So commonplace are reboots and spin-offs that these days, complaining about their market dominance has evolved into a cliché. Nonetheless, those who warn against the revisiting of established properties make a relatively convincing case: When it comes to said revivals, the question is always whether or not it’s possible, and never whether or not doing so is actually a prudent proposal. The truth is, in this TV landscape, anything goes. In this TV landscape, even “Fuller House” is fair game.
Designed as a sequel to the popular sitcom “Full House,” “Fuller House” is currently in production at Netflix with plans for a reported early 2016 release. “Fuller House,” following much the same formula as its predecessor, resumes years after the events of “Full House,” as eldest daughter DJ (Candace Cameron Bure) — now grown — finds herself widowed and expecting her third child. To aid her in the task of raising three without a spouse, DJ Fuller (yes, her surname is actually Fuller) asks perennial underachiever Kimmy Gibler (Andrea Barber) — a single mother herself — and sister Stephanie (Jodie Sweetin) to take up residence in her home, a request that echoes the actions of her father (Bob Saget) in the original series.
In short, the show is a mirror image of “Full House”: a surefire recipe for success — at least on paper. Despite the inexplicable effectiveness of “Full House” reruns on Nick at Nite, a lot has changed since the show first launched in 1987. Today, the live audience multi-cam sitcom is struggling. Sure, each year a handful of sitcoms emerge that manage to achieve satisfactory ratings, but for every “How I Met Your Mother” there’s a “Dads” or a “Whitney”: programs so outdated it’s a wonder they made it to primetime in the first place. In the age of “Veep” and “Inside Amy Schumer,” laugh tracks and narrative simplicity no longer drive numbers. Quality, on the other hand, does.
Since the 80s, television has gone from low art to a respected mode of expression, and, with the rise of premium cable powerhouses like “The Sopranos,” “Breaking Bad” and “Six Feet Under,” viewers have discovered that it’s okay to think autonomously: to chew up their own message without needing to be spoon-fed. In turn, the “bullying is bad” heavy-handed morality of shows like “Full House” is very nearly in poor taste: It just doesn’t synch up with the way we currently watch television.
Yet creator Jeff Franklin offers no reason to believe that he intends to shake up the equation for the second go. From the mimetic plot to the virtually unchanged cast (most of whom have not acted in years), “Fuller House” is shaping up to be a carbon copy of its dated forbear. Netflix is hoping that lightning can strike twice, but the times are not what they once were, and the target has seemingly changed.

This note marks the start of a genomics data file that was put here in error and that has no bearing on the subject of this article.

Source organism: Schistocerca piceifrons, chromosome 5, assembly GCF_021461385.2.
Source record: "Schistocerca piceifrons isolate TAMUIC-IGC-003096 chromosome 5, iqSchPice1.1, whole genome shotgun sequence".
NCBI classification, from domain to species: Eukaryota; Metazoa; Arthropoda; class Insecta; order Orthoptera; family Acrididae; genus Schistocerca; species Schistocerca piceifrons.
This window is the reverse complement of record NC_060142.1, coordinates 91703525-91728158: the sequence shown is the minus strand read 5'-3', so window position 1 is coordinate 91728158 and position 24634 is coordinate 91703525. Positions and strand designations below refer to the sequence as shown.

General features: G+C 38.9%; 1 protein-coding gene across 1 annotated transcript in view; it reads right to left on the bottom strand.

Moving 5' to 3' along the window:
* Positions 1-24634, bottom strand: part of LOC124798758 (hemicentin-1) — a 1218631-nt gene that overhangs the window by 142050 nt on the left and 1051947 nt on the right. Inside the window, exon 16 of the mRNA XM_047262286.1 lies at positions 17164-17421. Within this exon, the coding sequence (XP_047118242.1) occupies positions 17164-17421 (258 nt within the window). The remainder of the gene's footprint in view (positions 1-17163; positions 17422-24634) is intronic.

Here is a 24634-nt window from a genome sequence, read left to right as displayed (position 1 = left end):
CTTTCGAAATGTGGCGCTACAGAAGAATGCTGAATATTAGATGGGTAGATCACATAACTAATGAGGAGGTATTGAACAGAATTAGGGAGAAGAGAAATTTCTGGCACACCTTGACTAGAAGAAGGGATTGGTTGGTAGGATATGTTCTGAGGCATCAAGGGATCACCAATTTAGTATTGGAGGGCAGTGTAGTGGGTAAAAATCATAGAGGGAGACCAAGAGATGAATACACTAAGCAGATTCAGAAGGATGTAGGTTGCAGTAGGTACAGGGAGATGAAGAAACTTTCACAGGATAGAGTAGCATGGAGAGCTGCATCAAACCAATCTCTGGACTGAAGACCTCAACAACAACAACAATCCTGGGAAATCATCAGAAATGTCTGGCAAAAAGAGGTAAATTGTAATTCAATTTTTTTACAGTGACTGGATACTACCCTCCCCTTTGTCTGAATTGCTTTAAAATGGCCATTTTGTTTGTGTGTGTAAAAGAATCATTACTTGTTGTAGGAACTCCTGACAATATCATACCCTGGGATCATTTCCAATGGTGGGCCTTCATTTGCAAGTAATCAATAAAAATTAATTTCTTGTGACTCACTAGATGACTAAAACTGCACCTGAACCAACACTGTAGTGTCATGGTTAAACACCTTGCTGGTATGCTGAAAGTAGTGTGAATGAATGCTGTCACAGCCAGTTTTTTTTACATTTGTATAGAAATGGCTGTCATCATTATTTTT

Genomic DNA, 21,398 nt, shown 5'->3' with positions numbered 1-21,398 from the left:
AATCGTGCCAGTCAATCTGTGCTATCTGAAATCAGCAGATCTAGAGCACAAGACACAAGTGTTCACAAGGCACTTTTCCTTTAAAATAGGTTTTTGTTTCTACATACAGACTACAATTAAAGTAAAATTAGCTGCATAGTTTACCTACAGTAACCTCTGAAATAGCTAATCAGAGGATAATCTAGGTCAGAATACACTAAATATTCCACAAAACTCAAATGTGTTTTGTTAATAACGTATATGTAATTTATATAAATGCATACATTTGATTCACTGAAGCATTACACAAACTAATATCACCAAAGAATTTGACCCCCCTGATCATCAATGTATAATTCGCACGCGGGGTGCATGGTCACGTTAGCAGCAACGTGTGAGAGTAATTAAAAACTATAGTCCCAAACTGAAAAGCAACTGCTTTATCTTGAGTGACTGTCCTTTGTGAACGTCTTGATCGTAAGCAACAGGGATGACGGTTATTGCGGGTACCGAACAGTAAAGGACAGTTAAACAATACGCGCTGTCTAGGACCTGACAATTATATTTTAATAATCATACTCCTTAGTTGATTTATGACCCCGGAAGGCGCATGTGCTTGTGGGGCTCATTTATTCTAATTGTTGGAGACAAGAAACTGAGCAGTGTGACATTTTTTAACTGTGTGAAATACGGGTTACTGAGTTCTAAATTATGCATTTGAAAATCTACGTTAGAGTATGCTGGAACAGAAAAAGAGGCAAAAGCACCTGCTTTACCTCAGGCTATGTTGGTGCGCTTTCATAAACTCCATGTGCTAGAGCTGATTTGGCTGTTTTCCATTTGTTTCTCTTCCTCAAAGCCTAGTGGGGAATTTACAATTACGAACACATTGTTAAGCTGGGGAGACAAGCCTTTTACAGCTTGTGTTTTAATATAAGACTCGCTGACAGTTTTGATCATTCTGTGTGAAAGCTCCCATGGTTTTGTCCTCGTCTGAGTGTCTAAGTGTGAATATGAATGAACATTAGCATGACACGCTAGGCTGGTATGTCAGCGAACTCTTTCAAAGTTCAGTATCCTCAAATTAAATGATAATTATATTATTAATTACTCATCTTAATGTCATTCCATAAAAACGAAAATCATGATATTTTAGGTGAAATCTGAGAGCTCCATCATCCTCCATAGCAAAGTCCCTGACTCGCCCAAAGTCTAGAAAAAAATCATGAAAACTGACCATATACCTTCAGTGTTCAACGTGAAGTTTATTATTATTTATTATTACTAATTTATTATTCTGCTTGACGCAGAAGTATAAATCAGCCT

Moreover, Netflix of all major networks seems least suited for the effort. The HBO of the Internet, Netflix thrives on single-camera dramas and a cinematic aesthetic that pushes the boundaries of what one might classify as television. Next to the work of, say, David Fincher (“House of Cards”), “Fuller House” stands little chance of developing a distinguished identity. It’s a system rigged to fail: a basic nostalgia trip begging to compete with the very best in modern entertainment.
To a lesser extent, the decision to air “Fuller House” on Netflix also begs the question: Is a program of its type binge-able? With minimal continuity between episodes, “Full House’s” nine-season arc was surprisingly lacking in sustained plot threads. Most viewers would find it rather difficult to imagine watching “Full House” in one sitting, and it’s correspondingly difficult to imagine the half-baked “Fuller House” faring much better.
Then, of course, there are the age-old issues of intent and purpose. Is there even a story to tell, or is this just some haggard attempt to revive one of the most popular properties of our time? Without variation, is “Fuller House” doomed to toil in the shadow of a sitcom classic? Why fiddle with the collective memory of something that many viewers regard with great esteem?
Perhaps I’m wrong about “Fuller House.” Perhaps it’ll be a critical and commercial dynamo: a hit the likes of which contemporary television yet to see.
But, regardless of the outcome, the question remains ever important: Yes we can, but should we?
Contact Will Ferrer at wferrer ‘at’ stanford.edu.